Imagine being picked out of the crowd to hold the starting blocks for Lolo Jones before a hurdles race. Or standing so close to the high jump action that athletes actually high-five the fans after clearing the bar.
Or how about this: Running a qualifying 40-yard dash – NFL combine style – with an opportunity to possibly make it into the field for the 100-meter competition.
Agent Paul Doyle is launching the American Track League beginning today in Bloomington with fan interaction as an integral ingredient. There will be a house band blaring music, and a dance team to keep the fans entertained.
Of course, some well-known Olympic athletes will be taking the track, too. Jones will be in Bloomington and Jamaican sprinter Usain Bolt may – heavy emphasis on may – potentially run at an event in August.
The new track series will feature eight stops throughout the summer. Five locations around the country have already been selected and three more will be held at sites yet to be determined.
"We've been up late at night, thinking of ways to make this more creative yet not gimmicky," said Doyle, who's still searching for a title sponsor. "Because athletes are starving for something like this. The sport doesn't get enough exposure in the U.S."
The competitions will be free of charge and quite compact, with only a handful of events taking place at each venue. At the Bloomington stop, there will be 10 events, including the men's 100 and the women's 100 hurdles.
The winners will pick up a $2,500 paycheck, which is about a quarter of what they would earn on the more established Diamond League circuit. In races to come, Doyle hopes to increase the prize purse.
The main draws for the first meet in Bloomington will include Jones — who's represented by Doyle – and 400 hurdler Lashinda Demus, the 2012 Olympic silver medalist.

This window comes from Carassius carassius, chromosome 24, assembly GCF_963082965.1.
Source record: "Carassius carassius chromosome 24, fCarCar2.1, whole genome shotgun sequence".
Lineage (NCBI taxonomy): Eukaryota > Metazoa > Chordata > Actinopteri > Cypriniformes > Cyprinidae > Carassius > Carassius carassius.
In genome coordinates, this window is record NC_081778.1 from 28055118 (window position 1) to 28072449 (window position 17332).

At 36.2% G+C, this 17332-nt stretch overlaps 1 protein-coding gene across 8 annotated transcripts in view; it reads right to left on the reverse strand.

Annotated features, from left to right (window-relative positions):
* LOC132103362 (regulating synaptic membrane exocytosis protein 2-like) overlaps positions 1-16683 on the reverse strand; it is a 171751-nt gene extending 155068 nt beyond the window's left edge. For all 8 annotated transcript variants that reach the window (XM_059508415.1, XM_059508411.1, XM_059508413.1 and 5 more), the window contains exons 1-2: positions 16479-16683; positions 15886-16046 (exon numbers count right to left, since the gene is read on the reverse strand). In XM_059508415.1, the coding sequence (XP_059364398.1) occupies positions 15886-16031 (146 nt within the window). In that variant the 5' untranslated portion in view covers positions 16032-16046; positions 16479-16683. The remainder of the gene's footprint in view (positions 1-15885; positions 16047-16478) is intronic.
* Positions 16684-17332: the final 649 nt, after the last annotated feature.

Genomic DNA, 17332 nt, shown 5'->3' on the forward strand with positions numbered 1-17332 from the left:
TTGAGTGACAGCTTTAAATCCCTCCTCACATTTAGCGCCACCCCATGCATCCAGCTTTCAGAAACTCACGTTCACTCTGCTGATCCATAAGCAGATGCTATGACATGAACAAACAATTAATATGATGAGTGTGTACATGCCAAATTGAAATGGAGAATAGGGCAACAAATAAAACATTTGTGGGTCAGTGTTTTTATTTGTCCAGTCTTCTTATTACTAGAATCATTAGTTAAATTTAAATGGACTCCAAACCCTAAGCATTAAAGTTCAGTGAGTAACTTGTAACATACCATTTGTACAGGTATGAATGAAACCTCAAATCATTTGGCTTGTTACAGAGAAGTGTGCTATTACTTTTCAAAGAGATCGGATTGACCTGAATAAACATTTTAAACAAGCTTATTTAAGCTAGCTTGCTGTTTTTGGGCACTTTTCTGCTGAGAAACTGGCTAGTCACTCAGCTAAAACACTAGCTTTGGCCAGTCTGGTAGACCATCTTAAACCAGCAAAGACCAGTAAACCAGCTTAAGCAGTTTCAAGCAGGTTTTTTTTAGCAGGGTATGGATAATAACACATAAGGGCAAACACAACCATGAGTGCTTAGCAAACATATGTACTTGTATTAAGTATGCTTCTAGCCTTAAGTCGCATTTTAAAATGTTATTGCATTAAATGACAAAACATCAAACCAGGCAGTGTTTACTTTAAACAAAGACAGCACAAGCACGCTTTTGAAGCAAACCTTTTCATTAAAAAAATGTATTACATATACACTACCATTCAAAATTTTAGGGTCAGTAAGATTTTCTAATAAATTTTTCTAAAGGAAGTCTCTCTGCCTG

Hurdler Bershawn Jackson plans on competing in the meet in Charlottesville, Virginia (May 9), while reigning 400-meter Olympic champion Sanya Richards-Ross is scheduled to compete in Atlanta (May 16). Decathlon world recorder holder Ashton Eaton – another one of Doyle's clients – is penciled in for some sort of race in Houston (June 6).
But the crown jewel could be Bolt, the world-record holder in the 100 and 200. He's been invited and while the Jamaican sensation is unavailable for now, he could very well be at the starting line down the road.
"Usain wants to figure out how to be involved," Doyle said. "We're discussing different ways to get him in."
Unlike Europe, track doesn't have all that many big meets domestically. There are Diamond League stops in New York and Eugene, Oregon, along with competitions such as the Drake Relays and Penn Relays.
Doyle hopes to fill a void with this series – give athletes an opportunity to train more, travel less.
That's certainly appealing to middle-distance runner Morgan Uceny, who will race today in Bloomington.
"There typically have not been many quality race opportunities in the U.S., so it's great to have an entire series of races geared toward getting top-caliber athletes in an entertaining, spectator-friendly setting," Uceny said in an email.
USA Track and Field is definitely interested in seeing how the new series is received by fans.
"USATF supports the goals of the American Track League for increasing athlete competitive opportunities and repackaging how our sport is presented to make it more engaging and fan-friendly — goals that we share and pursue in our own events and in our broadcasts," CEO Max Siegel said in an email.
Inspiration for this concept struck Doyle a few years ago, when he went to a Boston Bruins hockey game and was dazzled by all the entertainment away from the ice. That's what he wants to bring to the track.
Music will be loud. The action will be nonstop. And, above all else, interaction with athletes will be at the heart of these competitions.
That's why fans will hold the starting blocks in races and will be brought out of the stands for field events, to better connect with athletes.
There's also opens auditions for 100-meter races. Doyle got the idea from watching the NFL combine – the next wave of college football players sprinting down the field for a fast 40 time. Doyle thought: Why not bring that to track?
The eight fastest 40 times – even if it's just a casual fan off the streets – advance to the 100-meter final.
Anything to engage the crowd.
"This is something that can be exciting to even the casual track fan," Doyle said.